But it’s not just the geology that makes East Africa so exciting – it’s also the geography. “Conveniently,” Mr Graham-Wood notes, East Africa’s gas “faces the lucrative markets of India and the Far East and is now a truly valuable commodity”.

The gas will be cooled into liquefied natural gas (LNG) so it can be shipped to Asia. Gas consumption jumped 21.5pc in China and 11.6pc in Japan in 2011, according to BP data…

Exploiting the reserves in East Africa is not without its challenges, as Mr Joyner notes from a recent visit to Mozambique. “There are no roads and you have to fly everywhere on dodgy twin-props.”

China has been particularly busy in Africa.  Building a lot of infrastructure.  In an infrastructure-starved continent.  Out of the goodness of their heart.  Unlike the colonial powers of times past.  And I’m sure it’s just coincidental that enormous natural gas reserves are located so close to China.  Just begging to find their way into that Chinese economy.  Where gas consumption has jumped 21.5% in 2011.  No, I’m sure that hasn’t a thing to do with their interest in Africa.  Even though they’re investing in the energy industry in Africa.

As the developed nations buy these resources it should bring money into the private economies of East Africa.  Or create them if they don’t yet exist.  Creating jobs.  A middle class.  And hopefully a stable society.  Complete with all the middle class institutions and the rule of law.  Raising the standard of living for all in East Africa.  By using the revenue from their energy sales to build an infrastructure in an infrastructure-starved continent.  Preferably one that favors their needs and not the Chinese.  Or the other nations flocking to East Africa.

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China pours Billions into African Infrastructure in Exchange for Lucrative Trade Agreements

Posted by PITHOCRATES - July 1st, 2012

Week in Review

China is pouring billions into Africa.  Apparently out of the goodness of their heart (see Track record by Andrew Moody and Zhong Nan posted 6/29/2012 on China Daily).

The relationship between China and Africa will come under the spotlight once again when leaders of up to 50 African nations will descend on Beijing in July for the Forum on China-Africa Cooperation…

China’s stock of overseas direct investment on the continent has increased eight-fold from $1.6 billion (1.3 billion euros) in 2005 to $13.04 billion at the end of 2010, the last year for which figures are available, according to China’s National Bureau of Statistics.

Trade has also seen a similar large increase with exports to Africa rising from $10.18 billion in 2003 to $59.95 billion in 2010.

In Africa itself the relationship is viewed as central. John Dramani Mahama, vice-president of Ghana, says dealing with China helps avoid the red tape linked to alternative sources of funding from the World Bank, the International Monetary Fund or various international aid agencies…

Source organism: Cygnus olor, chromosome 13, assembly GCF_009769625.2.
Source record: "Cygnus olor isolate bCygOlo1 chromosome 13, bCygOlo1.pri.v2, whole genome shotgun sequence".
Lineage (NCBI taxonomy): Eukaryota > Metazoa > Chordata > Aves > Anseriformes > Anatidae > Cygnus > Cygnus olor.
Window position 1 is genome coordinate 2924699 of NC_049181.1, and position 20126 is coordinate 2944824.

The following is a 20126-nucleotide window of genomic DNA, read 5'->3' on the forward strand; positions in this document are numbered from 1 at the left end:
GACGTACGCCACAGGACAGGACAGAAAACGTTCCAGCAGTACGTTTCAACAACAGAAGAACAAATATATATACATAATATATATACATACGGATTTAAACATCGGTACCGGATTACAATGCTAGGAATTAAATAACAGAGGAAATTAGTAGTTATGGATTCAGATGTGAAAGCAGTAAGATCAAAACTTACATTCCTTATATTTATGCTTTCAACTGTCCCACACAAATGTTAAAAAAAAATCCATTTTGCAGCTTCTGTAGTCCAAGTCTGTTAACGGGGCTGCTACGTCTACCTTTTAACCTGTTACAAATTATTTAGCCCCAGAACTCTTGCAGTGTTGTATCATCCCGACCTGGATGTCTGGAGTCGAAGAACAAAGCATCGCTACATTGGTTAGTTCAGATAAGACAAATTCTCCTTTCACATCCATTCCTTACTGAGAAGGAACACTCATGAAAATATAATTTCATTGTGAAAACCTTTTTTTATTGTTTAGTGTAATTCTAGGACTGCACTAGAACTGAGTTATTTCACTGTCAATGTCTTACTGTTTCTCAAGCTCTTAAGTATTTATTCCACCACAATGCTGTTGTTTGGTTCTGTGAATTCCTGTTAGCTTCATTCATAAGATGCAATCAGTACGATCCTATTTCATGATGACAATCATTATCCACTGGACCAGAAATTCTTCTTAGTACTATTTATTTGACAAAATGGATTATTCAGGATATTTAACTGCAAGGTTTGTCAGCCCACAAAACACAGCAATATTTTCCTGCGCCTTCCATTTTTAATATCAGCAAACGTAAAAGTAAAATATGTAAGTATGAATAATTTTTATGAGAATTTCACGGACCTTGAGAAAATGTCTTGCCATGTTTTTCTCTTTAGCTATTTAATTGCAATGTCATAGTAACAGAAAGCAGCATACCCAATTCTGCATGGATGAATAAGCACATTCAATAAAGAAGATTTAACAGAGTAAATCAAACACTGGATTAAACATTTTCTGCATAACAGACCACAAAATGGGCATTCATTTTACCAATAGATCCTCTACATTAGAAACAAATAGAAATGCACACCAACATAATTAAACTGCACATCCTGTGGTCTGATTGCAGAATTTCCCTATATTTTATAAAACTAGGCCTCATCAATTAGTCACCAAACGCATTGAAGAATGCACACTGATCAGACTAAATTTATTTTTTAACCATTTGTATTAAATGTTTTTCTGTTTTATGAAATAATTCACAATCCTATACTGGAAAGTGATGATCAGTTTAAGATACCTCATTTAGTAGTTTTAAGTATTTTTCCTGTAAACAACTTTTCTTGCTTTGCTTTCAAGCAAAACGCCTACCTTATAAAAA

Meles says far from exploiting Africa, China was in the process of rescuing Africa from the so-called Washington Consensus of the past 30 years that dictated that the private sector was the best engine for development in Africa…

Only one dominant view of the China-Africa relationship seems to exist in the West – that it is an exploitative and neo-colonial one…

The retired diplomat also feels China offers a great role model for Africa in terms of showing what can be achieved with a commitment to develop.

“I can remember when Sanlitun (now the bustling entertainment district in Beijing) was just bush and Shenzhen was a small fishing port and now it is like Hong Kong. There is a feeling if they can do it, we can do it too,” he says…

[Samuel B.] Nagbe [assistant minister in the Ministry of Public Works in the capital Monrovia], however, says this also has drawbacks since there is a lack of competition when large infrastructure projects are offered for tender…

The overall relationship between China and Africa will remain a subject of debate. Philip Nyinguro, associate professor of political science and international relations at the University of Nairobi, argues the weak state of some African countries makes them vulnerable when they are cutting deals with any country, whether it is China or a Western power.

This doesn’t sound much different than the spread of the British Empire.  And British colonialism.  Only the colonies may not do as well under the Chinese than they did under the British.  For let us not forget that it was the British Empire that made Hong Kong the jewel it became.  Not the Chinese.

And that attack on the private sector?  The wealth that China is creating that allows them to invest in Africa came from the private sector.  Granted it’s not what the West would call the private sector.  It’s more state-capitalism.  However, it was the transition from communism to capitalism (at least towards capitalism) in the cities that ignited their economic ascent.  So, yes, even China must agree that the best engine for economic development must come from the private sector.  Because it’s what they used.  For the communists sure couldn’t make it happen.

There’s no such thing as a free lunch.  Clearly the Chinese want those African resources.  Just like the early mercantilist empires wanted colonies in foreign lands to feed raw materials to their economies.  The Dutch, Portuguese, Spanish, French and the British.  They’re just doing it a little differently.  By ‘crowding out’ all other foreign investment.  Who don’t ask any questions or place any conditions on their aid beyond the economics of their trade deals.  Giving them a presence in these African nations.  Who will expect favorable treatment in return for their generosity.  If not they can just pull it away.  And without a developing private sector these countries could return to where they were before the Chinese investments.  Or accept an expanding Chinese influence in their nations.  Just like a colony power.